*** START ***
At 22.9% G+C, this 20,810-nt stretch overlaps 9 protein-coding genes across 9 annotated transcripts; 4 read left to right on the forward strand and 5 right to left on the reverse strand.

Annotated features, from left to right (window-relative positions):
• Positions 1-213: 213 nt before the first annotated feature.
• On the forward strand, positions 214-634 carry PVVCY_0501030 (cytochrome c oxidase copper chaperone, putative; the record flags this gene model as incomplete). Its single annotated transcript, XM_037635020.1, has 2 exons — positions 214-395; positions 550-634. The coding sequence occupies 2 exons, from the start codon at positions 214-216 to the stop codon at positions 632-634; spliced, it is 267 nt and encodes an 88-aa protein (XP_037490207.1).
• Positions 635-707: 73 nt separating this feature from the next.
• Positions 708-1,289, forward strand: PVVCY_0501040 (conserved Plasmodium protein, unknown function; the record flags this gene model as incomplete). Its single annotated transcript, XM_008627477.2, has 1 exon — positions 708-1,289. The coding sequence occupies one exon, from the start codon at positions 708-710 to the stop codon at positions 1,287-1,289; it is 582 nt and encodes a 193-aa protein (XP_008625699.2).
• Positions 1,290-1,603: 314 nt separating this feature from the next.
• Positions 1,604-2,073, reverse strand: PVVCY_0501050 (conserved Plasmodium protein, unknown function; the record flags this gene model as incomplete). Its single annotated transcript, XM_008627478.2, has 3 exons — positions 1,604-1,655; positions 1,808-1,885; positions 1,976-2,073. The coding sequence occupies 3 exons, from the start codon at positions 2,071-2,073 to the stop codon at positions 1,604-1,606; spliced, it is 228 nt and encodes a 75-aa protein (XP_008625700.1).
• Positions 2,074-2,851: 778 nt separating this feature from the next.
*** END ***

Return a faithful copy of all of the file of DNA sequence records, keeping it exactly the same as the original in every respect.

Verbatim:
At 22.9% G+C, this 20,810-nt stretch overlaps 9 protein-coding genes across 9 annotated transcripts; 4 read left to right on the forward strand and 5 right to left on the reverse strand.

Annotated features, from left to right (window-relative positions):
• Positions 1-213: 213 nt before the first annotated feature.
• On the forward strand, positions 214-634 carry PVVCY_0501030 (cytochrome c oxidase copper chaperone, putative; the record flags this gene model as incomplete). Its single annotated transcript, XM_037635020.1, has 2 exons — positions 214-395; positions 550-634. The coding sequence occupies 2 exons, from the start codon at positions 214-216 to the stop codon at positions 632-634; spliced, it is 267 nt and encodes an 88-aa protein (XP_037490207.1).
• Positions 635-707: 73 nt separating this feature from the next.
• Positions 708-1,289, forward strand: PVVCY_0501040 (conserved Plasmodium protein, unknown function; the record flags this gene model as incomplete). Its single annotated transcript, XM_008627477.2, has 1 exon — positions 708-1,289. The coding sequence occupies one exon, from the start codon at positions 708-710 to the stop codon at positions 1,287-1,289; it is 582 nt and encodes a 193-aa protein (XP_008625699.2).
• Positions 1,290-1,603: 314 nt separating this feature from the next.
• Positions 1,604-2,073, reverse strand: PVVCY_0501050 (conserved Plasmodium protein, unknown function; the record flags this gene model as incomplete). Its single annotated transcript, XM_008627478.2, has 3 exons — positions 1,604-1,655; positions 1,808-1,885; positions 1,976-2,073. The coding sequence occupies 3 exons, from the start codon at positions 2,071-2,073 to the stop codon at positions 1,604-1,606; spliced, it is 228 nt and encodes a 75-aa protein (XP_008625700.1).
• Positions 2,074-2,851: 778 nt separating this feature from the next.